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    A History of Socrates’ Apology on Trial

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    After being condemned to death and put on trial by Meletus, Anytus, and Lycon, Socrates’ “Apology” is his rebuttal against the claims of these men. Socrates had been on trial on the accusation that he willingly and intentionally corrupts the minds of young Athenian men for his own amusement as well as the rumor that he had no belief in deities, and was charged with impiety. Throughout his speech, Socrates constantly disproves the accusations made towards him through his own method of cross-examination and rhetorical questions, which in the end, do not appease the court.

    During the trial, Socrates maintains his sense of calm and attempts to disprove the claims made against him piece by piece. Socrates denies the fact that he is a professional teacher (Apology, 42) and continues to state that he has never charged a fellow Athenian for the chance to speak with him, referring to his state of poverty as evidence. Following this statement, Socrates continues by explaining what his ordeal was that has landed him in this situation. The oracle of Apollo has declared that he is the wisest of men (Apology, 43) and Socrates, not satisfied with the oracle’s declaration set out to find a wiser individual.

    Subsequently, Socrates interviewed individuals who were held in high regard for their wisdom, engaging in long conversations with them. Socrates interviewed one person after another (Apology, 45) reaching a similar conclusion after every encounter. He concluded that each individual that he had interviewed appeared wise in the eyes of the surrounding populous as well as their own, but was not truly wise. These actions caused a stir among the Athenians, and Socrates began to be resented by the interviewees as well as other people present. Socrates had initially interviewed politicians, as it was common knowledge that the leaders of the city were among the wise, however, after he had finished interviewing the politicians, Socrates turned to the poets, hoping to find that these individuals were wiser than he.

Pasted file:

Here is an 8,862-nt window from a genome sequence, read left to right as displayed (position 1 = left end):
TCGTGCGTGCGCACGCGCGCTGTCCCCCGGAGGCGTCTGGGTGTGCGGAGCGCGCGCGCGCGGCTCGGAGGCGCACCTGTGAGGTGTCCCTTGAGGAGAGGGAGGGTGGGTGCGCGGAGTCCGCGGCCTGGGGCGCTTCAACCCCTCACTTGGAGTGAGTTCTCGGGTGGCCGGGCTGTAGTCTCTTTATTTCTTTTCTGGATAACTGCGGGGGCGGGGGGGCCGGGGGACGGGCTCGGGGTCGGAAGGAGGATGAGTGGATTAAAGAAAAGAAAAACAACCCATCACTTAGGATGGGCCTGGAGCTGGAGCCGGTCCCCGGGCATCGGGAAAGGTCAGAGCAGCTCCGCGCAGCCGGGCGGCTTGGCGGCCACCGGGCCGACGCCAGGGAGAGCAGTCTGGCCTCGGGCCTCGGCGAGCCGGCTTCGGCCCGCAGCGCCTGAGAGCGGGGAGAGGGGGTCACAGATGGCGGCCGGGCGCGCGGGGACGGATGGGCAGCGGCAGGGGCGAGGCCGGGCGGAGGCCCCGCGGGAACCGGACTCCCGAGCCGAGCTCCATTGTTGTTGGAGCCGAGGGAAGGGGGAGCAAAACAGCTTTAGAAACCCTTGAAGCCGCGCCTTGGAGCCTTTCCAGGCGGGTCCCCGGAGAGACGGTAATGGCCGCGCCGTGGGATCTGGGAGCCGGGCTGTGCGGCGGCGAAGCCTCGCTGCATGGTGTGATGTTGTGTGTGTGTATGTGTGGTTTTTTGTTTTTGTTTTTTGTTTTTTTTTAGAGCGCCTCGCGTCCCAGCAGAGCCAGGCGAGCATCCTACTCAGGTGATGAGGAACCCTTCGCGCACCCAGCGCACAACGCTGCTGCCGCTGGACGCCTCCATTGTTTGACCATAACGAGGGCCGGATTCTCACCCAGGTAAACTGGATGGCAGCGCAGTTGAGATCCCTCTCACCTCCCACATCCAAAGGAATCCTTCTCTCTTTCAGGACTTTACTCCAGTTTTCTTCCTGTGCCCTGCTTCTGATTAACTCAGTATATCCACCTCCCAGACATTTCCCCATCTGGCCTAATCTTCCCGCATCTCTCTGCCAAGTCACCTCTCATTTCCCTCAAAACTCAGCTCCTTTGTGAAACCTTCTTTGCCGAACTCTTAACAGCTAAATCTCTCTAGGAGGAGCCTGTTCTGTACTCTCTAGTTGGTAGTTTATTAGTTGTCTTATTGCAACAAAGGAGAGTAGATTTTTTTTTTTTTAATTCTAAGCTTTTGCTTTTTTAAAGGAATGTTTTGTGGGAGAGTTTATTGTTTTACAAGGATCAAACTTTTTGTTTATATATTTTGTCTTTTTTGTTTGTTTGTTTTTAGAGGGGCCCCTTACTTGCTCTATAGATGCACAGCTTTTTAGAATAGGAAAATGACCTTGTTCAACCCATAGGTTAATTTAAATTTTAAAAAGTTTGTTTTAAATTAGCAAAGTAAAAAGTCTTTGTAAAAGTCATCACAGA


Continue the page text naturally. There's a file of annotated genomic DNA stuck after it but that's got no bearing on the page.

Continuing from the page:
Socrates instead concluded that these poets were also not as wise as him, although their writings were impressive. He decided that it was not wisdom that enabled poets to write, rather instinct or inspiration (Apology, 45). Following the poets, Socrates then turned to the skilled craftsmen, seeking a wiser individual than himself. He was not disappointed, in fact, he found them full of impressive knowledge; however, the issue was the same as with poets. The result of the interviews with these citizens led to the attack on Socrates by Meletus, Anytus, and Lycon each being aggrieved on behalf of the poets, craftsmen, and orators, respectively.

    Socrates continues his speech by stating that the young Athenians that he had supposedly corrupted attached themselves to him of their own accord (Apology, 47). The accusers were questioned by his “disciples” and felt victimized, and not willing to admit their own confusion, attacked Socrates. Furthermore, Socrates begins his cross-examination and starts a dialogue with Meletus, having no mercy regarding his oratory prowess, which loses him any sympathy the jury may have held for him (Apology, 48). Using his own method, Socrates disproves any claims that he is a heretic by Meletus, as well as debating the difference between a “good” man and a “bad” man, reaching out to individuals present in the hearing that had been an acquaintance to him.

    Socrates attempts to persuade the jury that his actions were a benefactor to the city, however ineffective the argument was. The trial goes on and Socrates states the he does not fear death, as any wise man would do, because no one knows what lies in death. Finishing his rebuttal, Socrates is condemned to death by two -thirds of the jury, yet still maintains a calm atmosphere and awaits his sentence. The passage, Crito, takes place whilst Socrates is in prison awaiting his death sentence. He is visited by an old friend, who wishes to bust him out of his cell. However, Socrates declines the offer and debates with Crito raising points such as the risks that his friends might bear during this ordeal. Socrates then explains why it would be unjust to leave his death sentence, which is highly important as Socrates’ life hinges on what is right and wrong.

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    A History of Socrates’ Apology on Trial. (2023, Mar 08). Retrieved from

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